In our first home stay in Newcastle, [Assistant Coach] Ben Scheffler and I stayed with the general manager of the Newcastle Hunters and his great family. We walked through a wildlife refuge with some of the most beautiful birds I have ever seen, plus kangaroos and koalas.

Today we played the Grafton Vikings, a state league team full of locals about our age. Ben and I had stayed with Jo Morgan, a widow who absolutely loves basketball and has worked the scorer’s table for basketball games for 20 years.

The Vikings were fired up for the game. About 300 people packed into a small gymnasium and cheered loudly for both teams. They were especially boisterous when the Grafton team took a small lead early in the game. We ended up blowing them out, but the game was fun-filled and competitive the whole way through. Most of the little kids who had come to see the game stuck around and asked for our autographs. This was a huge thrill for our players, getting the rock-star treatment. The smiles on everyone’s faces were priceless.

Byron Bay, known as a small hippie town, certainly lived up to the hype. e town was quaint and the beaches pristine with a large lighthouse. From atop the rocks we could see miles of open ocean, with a small herd of humpback whales and a school of dolphins swimming down below.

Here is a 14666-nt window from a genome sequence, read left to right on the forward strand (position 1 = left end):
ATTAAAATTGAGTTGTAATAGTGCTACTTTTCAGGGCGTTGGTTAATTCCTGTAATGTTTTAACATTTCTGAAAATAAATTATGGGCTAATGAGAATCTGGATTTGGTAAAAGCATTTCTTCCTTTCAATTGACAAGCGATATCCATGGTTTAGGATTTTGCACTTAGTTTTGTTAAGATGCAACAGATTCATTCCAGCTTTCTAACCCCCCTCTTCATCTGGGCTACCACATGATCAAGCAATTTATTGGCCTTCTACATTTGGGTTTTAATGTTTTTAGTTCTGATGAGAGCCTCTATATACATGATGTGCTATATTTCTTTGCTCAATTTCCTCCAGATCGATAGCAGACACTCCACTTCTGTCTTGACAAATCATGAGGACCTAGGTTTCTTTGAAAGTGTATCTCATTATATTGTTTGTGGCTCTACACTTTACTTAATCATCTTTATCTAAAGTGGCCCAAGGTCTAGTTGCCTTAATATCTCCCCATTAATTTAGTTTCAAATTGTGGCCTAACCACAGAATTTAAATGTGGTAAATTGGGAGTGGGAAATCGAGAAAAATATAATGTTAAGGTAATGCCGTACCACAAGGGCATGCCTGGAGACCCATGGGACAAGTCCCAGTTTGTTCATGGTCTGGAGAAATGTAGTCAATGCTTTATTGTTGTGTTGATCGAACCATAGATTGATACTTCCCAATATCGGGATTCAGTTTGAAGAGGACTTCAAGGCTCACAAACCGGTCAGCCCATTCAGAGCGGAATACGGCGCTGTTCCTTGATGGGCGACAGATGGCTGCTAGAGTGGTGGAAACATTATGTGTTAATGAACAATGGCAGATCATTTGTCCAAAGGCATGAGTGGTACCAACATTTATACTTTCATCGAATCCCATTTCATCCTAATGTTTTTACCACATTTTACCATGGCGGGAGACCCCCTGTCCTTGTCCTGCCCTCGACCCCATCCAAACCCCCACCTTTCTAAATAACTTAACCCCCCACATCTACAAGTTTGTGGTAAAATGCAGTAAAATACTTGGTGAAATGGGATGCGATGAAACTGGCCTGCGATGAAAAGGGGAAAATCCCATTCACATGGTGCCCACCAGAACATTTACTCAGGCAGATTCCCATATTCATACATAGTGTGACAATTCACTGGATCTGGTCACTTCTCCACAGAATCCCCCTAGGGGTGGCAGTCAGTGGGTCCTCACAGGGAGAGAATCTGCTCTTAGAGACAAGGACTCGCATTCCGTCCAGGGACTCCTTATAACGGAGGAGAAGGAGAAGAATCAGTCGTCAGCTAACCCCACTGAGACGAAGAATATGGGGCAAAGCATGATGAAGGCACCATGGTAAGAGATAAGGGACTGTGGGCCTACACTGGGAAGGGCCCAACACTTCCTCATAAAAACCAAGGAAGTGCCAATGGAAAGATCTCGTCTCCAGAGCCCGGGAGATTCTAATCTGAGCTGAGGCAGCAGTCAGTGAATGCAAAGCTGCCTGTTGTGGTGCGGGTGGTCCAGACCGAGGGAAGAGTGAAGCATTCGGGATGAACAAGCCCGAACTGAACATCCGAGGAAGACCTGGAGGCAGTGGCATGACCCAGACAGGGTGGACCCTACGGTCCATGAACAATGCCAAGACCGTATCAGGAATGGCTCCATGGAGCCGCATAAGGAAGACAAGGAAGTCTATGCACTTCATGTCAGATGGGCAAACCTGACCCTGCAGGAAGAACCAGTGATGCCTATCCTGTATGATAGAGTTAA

We have played two games in less than 15 hours. Our first game came against another second-division squad known as the South-west Pirates. After we hit our groove, we won the game with relative ease. The team has shown some steady improvement — we’ve been able to fix some of our early mistakes.

The second game we played was against the Brisbane Bullets, one of the top teams in Australia. We played well for the first 40 minutes and hung tough against some good competition. But the physical and mental fatigue got the best of us.

It was exciting to gauge our progress during the 12 days we traveled Australia. Basketball may be what got us over to Australia, but what we brought back was so much more: a close bond and a closer call to walk with Christ, as well as gratefulness for the people we met and for what we have back home.


Back to the top
Back to Athletics

From the President
“What is a college education really worth?” asks President Philip Eaton. With universities under scrutiny today, SPU must reflect about its influence and impact.

Closing the Gap
In the final year of The Campaign for SPU, the University has strong momentum heading into the stretch. [Campaign]

A Record-Setting Autumn
SPU welcomed its largest and most academically prepared freshman class in Autumn Quarter 2003. [Campus]

Fighting for Family
The U.S. Marines asked Les and Leslie Parrott for help to strengthen the home life of soldiers returning from long Iraq deployments. [Faculty]

Creativity Takes Flight
Theatre graduate Sam Vance '96 is a man with the kind of vision needed by the Museum of Glass in Tacoma, Washington. [Alumni]

My Response
“Dear Time Capsule Openers,” wrote Dean of the College of Arts and Sciences Bruce Congdon to SPU students, faculty and alumni in 2053. His letter is now in a time capsule in SPU's new Science Building.